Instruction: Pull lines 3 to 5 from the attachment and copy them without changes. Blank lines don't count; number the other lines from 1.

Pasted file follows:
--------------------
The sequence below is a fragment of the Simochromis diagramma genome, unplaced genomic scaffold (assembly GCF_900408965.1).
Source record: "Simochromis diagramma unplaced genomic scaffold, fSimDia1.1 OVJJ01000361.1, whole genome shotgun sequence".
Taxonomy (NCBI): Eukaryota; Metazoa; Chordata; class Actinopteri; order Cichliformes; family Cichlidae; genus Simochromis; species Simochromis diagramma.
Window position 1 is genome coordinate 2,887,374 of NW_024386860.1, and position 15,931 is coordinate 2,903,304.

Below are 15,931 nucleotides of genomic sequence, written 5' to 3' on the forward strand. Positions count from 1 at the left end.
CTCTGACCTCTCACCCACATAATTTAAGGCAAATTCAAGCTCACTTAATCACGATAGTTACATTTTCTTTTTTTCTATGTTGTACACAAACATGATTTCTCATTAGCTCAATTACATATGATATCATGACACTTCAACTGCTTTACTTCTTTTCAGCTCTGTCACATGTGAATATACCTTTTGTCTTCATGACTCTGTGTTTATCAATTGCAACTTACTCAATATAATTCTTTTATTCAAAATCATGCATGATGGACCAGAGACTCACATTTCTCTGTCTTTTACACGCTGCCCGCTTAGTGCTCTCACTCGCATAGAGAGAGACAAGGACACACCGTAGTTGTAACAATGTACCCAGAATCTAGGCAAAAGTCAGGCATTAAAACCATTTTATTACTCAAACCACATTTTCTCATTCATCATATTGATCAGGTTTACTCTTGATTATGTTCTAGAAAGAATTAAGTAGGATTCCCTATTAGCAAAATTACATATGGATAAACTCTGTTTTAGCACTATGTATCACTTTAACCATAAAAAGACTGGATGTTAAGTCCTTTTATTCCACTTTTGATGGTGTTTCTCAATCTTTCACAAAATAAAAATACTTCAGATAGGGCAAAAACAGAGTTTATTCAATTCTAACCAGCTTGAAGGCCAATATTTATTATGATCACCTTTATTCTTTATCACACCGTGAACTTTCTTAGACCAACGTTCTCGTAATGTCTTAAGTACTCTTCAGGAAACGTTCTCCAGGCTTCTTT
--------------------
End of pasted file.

Taxonomy (NCBI): Eukaryota; Metazoa; Chordata; class Actinopteri; order Cichliformes; family Cichlidae; genus Simochromis; species Simochromis diagramma.
Window position 1 is genome coordinate 2,887,374 of NW_024386860.1, and position 15,931 is coordinate 2,903,304.

Below are 15,931 nucleotides of genomic sequence, written 5' to 3' on the forward strand. Positions count from 1 at the left end.